Rule Forty-two. All persons more than a mile high to leave the court.

Category Archives: YA

Happy Monday, friends! I’m on recess for the rest of the month, kind of like the Supreme Court, which means full dedication to tackling my ever-growing Goodreads list.

Let’s get to it.

I’m still sort of wrapping my mind around Thirteen Reasons Why. I’ve been both wanting and waiting to read it (if that makes sense), mostly because I was intrigued by the premise but at the same time, the idea just seemed so…heavy. It’s not exactly a summertime beach read if ya know what I mean.

From the back cover:

“Clay Jensen doesn’t want anything to do with the tapes Hannah Baker made. Hannah is dead. Her secrets should be buried with her. Then Hannah’s voice tells Clay that his name is on her tapes–and that he is, in some way, responsible for her death. All though the night, Clay keeps listening. He follows Hannah’s recorded words throughout his small town…and what he discovers changes his life forever.”

Any copy that ends in “changes his life forever” and I’m so there. You got me.

But suicide. Oy.

The concept of the book is basically brilliant. You are reading a simultaneous narrative: Hannah’s voice on the tapes and Clay’s thoughts as he’s listening to them. Genius, right? Now I’m kicking myself for not listening to the audiobook. It took me a couple chapters to really get used to the style, but I think overall it’s great. From the get go I needed to know what happened.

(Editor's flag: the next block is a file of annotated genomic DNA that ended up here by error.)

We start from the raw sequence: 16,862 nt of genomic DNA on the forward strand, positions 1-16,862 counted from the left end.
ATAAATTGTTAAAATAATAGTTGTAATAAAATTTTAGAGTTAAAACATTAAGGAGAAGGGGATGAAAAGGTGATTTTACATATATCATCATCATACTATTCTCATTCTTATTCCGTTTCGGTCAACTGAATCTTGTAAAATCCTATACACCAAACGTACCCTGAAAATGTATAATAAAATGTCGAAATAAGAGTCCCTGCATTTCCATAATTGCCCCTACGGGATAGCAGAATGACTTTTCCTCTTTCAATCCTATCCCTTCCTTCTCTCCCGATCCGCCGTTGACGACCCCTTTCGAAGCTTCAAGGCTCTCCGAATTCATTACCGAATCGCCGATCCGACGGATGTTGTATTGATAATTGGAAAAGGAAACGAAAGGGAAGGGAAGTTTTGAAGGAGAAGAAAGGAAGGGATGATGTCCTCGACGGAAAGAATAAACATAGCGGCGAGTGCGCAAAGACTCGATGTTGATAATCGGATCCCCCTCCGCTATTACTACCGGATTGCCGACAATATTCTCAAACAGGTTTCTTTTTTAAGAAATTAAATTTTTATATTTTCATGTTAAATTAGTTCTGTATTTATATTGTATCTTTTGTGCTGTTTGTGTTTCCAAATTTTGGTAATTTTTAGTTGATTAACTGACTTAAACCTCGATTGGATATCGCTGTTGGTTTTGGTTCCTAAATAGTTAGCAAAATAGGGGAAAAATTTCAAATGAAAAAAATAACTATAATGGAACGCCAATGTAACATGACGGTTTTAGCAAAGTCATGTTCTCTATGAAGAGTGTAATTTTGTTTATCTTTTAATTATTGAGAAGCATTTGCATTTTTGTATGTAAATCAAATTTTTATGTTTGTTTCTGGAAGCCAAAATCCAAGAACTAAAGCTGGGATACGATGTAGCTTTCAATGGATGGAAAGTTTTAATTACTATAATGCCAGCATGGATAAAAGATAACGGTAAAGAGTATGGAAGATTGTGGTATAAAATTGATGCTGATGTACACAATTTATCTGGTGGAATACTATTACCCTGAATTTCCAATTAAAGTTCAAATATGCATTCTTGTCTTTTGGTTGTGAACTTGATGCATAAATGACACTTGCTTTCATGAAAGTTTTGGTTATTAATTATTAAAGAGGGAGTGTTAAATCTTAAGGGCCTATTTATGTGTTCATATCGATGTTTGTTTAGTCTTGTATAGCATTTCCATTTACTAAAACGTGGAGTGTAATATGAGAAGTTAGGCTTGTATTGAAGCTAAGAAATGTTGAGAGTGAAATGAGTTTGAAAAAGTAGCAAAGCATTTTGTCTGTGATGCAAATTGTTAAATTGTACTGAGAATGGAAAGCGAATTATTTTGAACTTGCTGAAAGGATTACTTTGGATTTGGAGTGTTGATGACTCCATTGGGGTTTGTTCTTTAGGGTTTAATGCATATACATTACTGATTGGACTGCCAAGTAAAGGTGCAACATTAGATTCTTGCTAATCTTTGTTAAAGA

As the title suggests, there are thirteen reasons why Hannah commits suicide, thirteen people, really, who affected her life is way they didn’t know. She leaves a shoe box full of cassette tapes to be passed around among them. It’s as ghoulish and haunting as it sounds. The first cassette centers around the incident that started a whole chain of events that led to her death, and the buildup keeps the pages turning, especially as various characters and stories intertwine.

Along with the tapes, Clay has a map of the town that Hannah left him. Throughout the  narrative, Hannah directs him to points on the map where each incident took place. Clay’s an interesting one. He’s the “good kid” at school, whose reason for being on the list is far different from the others, and he’s the character who really makes the story compelling. You feel like you’re with him on this journey to unraveling Hannah’s story and understanding her actions.

I think this book is a great read for anyone in high school. If I had to sum it up, I’d say that the book is about what we do and say to others, and how those actions and words, no matter how small, affect people (so go give someone a high five).

…and I’m off to secure Jay Asher’s second book, The Future of Us!



A very wise friend of mine once told me to judge a book not by the quotes on the back cover, but by who said it. So you can imagine my expression as I picked up The Goose Girl and saw Stephanie Meyer’s quote on the front cover *rolls eyes* (only kidding, Twihards). But then I flipped it over to see the New York Times Book Review call it “enchanting”, which so happens to be one of my favorite words, so there was that.